With this being the first game in charge for the new management team of Godalming, I was expecting some of the new manager effect to apply here and, in the first half at least, that certainly seemed to be the case. As that suggests, Godalming started much the stronger, quickly creating a stream of chances and generally playing with a lot of positivity, much more than what you would expect from a team struggling at the bottom of the league for the second season running (having been relegated from Step 4 last season). As such, it was not much of a surprise at all when Gurken Gokman gave Godalming the lead on 16 minutes, an excellent curved finish from 20 yards going straight into the top corner; even as tall as Chertsey's goalkeeper Tom Bryant was, there was no chance of him reaching that particular effort. The rest of the first half largely proceeded in the same fashion, Godalming attacking and largely keeping Chertsey pinned in, with Chertsey occasionally breaking forwards and creating a chance of their own. In this period of Godalming domination, they missed numerous good chances, including two open goals and a one-on-one; really, they should have been 4-0 up after about 35 minutes, but instead their lead stayed at 1 goal. With things proceeding like this, I had a strong feeling that Godalming would soon be made to rue all these missed chances (there were many more than just the three mentioned), and so it proved when Chertsey equalised with virtually the last kick of the first half: a ball into the box led to a shot from Joe Jones, which was parried by Godalming goalkeeper Dimitri Kyriatkz into the path of Ben Geraghty, who duly converted from about three yards out.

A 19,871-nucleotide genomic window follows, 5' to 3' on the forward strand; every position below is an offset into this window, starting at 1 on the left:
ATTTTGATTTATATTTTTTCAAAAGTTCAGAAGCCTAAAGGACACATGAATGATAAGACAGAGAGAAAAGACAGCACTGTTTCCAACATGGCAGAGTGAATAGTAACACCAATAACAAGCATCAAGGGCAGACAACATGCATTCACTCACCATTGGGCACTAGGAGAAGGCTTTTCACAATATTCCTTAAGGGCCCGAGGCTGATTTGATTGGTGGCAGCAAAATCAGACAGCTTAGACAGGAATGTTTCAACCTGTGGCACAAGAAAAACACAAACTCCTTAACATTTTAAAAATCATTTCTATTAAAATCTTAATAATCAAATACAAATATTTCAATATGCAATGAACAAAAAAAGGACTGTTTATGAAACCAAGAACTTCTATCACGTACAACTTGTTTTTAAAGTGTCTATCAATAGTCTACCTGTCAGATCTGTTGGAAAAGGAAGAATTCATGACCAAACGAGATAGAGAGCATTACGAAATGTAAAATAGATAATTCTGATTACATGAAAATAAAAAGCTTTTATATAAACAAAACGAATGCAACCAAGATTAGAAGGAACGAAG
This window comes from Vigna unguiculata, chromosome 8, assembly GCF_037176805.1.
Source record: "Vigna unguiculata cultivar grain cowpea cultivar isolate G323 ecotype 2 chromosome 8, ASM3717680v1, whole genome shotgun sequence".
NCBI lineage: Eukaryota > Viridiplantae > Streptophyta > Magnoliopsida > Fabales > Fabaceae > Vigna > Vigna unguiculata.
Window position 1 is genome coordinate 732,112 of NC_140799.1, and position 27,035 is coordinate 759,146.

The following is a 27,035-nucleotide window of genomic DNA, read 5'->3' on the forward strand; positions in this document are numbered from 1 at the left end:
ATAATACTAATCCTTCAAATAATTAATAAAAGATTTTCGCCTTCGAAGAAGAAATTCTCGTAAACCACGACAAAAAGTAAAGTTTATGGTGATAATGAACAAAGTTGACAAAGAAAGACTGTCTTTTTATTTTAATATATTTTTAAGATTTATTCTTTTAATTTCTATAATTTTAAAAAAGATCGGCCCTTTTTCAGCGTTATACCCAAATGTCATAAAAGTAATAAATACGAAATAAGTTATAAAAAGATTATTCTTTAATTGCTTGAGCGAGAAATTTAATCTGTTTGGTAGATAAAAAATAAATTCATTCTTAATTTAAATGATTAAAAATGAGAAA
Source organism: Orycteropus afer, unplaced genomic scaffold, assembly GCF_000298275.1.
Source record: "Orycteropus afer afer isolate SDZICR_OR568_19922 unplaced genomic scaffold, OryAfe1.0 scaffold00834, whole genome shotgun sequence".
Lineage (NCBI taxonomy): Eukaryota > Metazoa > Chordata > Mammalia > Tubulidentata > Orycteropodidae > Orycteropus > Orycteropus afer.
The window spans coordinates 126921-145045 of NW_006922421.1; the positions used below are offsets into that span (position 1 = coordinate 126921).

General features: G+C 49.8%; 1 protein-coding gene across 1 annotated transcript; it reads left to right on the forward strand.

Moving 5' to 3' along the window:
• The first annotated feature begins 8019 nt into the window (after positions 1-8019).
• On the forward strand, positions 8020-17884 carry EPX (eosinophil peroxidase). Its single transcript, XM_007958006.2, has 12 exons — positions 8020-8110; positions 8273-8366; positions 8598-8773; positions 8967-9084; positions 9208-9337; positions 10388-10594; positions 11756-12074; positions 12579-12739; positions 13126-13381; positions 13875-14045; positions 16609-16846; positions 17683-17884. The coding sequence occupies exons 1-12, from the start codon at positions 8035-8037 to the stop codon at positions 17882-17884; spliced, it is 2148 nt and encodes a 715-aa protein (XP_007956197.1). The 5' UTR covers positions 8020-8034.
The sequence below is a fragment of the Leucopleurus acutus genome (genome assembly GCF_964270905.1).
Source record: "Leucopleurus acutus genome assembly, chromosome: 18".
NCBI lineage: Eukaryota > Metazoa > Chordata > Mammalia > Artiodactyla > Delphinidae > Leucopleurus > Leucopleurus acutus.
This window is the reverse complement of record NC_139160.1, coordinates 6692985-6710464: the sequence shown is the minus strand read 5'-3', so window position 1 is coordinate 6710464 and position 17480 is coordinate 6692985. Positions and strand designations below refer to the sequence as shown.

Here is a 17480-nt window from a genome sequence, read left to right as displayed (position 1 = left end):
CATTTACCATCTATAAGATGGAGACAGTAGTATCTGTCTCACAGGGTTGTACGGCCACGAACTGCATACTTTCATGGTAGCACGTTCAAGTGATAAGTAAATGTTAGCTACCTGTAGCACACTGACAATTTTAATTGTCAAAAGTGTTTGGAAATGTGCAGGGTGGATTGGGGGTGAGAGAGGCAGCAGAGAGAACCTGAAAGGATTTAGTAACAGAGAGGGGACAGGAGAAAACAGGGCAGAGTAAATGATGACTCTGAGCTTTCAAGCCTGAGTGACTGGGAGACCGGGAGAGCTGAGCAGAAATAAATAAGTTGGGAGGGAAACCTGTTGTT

While the first half had been an entertaining affair, the second half was nothing short of abysmal, with both teams seeming to forget how to attack and shoot for much of the half; for most of the half, Godalming got close to the Chertsey box but either lacked a good final ball or just took too long to make a decision, while Chertsey seemed to be perpetually offside whenever they attacked. In fact, I don't seem to recall any shots on goal until about the 70th minute, and even that was a tame effort from 30 yards that Tom Bryant in the Chertsey goal always had under control. Such was how the second half progressed - with some degree of frustration on both sides leading to a few rough tackles flying in - before some late drama brought the game to life again: Chertsey were awarded a penalty on 87 minutes after Dimitri Kyriatkz brought down a Chertsey player in the block after being placed under pressure by a poor backpass. Bukele Mukudi converted the penalty for Chertsey to give them the lead with a few minutes to go, and this sparked some desperate but - as had been the case the entire second half - toothless efforts from Godalming to try and at least get a point out of the game. However, Chertsey comfortably held on to claim a win that, in all honesty, was probably undeserved; the fair result would have been a draw, but unfortunately luck just wasn't with Godalming today. Still, it doesn't look entirely doom and gloom for them in terms of their fight to avoid a second consecutive relegation.